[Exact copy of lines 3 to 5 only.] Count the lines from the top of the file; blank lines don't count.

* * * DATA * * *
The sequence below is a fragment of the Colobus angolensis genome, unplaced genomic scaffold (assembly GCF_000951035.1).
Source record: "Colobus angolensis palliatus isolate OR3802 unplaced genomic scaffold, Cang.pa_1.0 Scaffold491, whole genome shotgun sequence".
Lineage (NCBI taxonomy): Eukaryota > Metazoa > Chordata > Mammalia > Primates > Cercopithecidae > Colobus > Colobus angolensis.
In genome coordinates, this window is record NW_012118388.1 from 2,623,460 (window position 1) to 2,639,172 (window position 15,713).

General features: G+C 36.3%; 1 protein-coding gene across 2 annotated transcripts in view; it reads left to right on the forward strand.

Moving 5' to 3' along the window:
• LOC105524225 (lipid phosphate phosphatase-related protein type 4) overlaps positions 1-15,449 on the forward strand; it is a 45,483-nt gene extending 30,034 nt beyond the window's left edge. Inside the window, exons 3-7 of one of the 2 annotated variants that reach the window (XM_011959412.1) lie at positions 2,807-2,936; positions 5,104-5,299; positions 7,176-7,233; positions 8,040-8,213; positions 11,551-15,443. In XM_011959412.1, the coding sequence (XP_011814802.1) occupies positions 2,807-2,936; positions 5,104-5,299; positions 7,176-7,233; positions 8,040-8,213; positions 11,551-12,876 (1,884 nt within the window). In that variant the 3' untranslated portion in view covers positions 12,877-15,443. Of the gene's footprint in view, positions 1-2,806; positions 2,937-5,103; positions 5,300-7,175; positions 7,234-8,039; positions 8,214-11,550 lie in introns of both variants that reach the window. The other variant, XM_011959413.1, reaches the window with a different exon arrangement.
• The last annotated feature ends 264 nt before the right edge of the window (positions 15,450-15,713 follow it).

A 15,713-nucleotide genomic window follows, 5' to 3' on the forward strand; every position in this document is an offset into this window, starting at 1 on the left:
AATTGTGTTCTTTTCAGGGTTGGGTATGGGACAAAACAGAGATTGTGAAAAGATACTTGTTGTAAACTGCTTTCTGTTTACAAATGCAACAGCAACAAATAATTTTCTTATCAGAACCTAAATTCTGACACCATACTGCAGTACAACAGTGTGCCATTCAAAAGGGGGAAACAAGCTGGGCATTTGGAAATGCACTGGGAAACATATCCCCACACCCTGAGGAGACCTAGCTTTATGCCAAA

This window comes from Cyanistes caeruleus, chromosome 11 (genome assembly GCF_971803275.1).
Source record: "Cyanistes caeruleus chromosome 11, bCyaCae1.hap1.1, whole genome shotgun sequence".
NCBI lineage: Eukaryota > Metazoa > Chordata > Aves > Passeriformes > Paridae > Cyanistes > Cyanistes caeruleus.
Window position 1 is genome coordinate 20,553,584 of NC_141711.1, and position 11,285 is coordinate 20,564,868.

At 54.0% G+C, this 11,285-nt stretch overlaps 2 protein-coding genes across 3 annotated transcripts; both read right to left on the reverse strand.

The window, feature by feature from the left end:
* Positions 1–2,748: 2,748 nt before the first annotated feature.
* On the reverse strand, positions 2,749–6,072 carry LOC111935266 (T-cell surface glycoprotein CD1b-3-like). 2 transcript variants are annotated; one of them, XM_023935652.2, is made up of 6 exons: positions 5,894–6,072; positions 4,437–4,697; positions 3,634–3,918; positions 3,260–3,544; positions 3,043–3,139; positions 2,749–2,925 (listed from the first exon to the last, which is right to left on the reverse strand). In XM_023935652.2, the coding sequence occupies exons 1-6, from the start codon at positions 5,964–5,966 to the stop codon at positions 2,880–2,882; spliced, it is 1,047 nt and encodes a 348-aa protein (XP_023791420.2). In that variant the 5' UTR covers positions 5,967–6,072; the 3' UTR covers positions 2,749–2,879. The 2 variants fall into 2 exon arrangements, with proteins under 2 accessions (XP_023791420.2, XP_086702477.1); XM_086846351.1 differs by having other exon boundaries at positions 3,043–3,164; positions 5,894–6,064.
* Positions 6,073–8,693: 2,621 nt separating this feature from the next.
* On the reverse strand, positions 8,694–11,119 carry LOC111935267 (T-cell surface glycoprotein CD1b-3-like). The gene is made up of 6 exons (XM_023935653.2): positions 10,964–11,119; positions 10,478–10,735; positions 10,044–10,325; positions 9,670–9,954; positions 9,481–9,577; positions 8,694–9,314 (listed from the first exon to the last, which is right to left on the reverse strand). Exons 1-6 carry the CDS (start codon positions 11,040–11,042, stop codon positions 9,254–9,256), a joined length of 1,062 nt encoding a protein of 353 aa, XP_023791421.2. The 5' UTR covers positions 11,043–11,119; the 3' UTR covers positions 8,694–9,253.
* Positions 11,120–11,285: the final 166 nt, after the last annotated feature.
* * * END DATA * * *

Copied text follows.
Lineage (NCBI taxonomy): Eukaryota > Metazoa > Chordata > Mammalia > Primates > Cercopithecidae > Colobus > Colobus angolensis.
In genome coordinates, this window is record NW_012118388.1 from 2,623,460 (window position 1) to 2,639,172 (window position 15,713).

General features: G+C 36.3%; 1 protein-coding gene across 2 annotated transcripts in view; it reads left to right on the forward strand.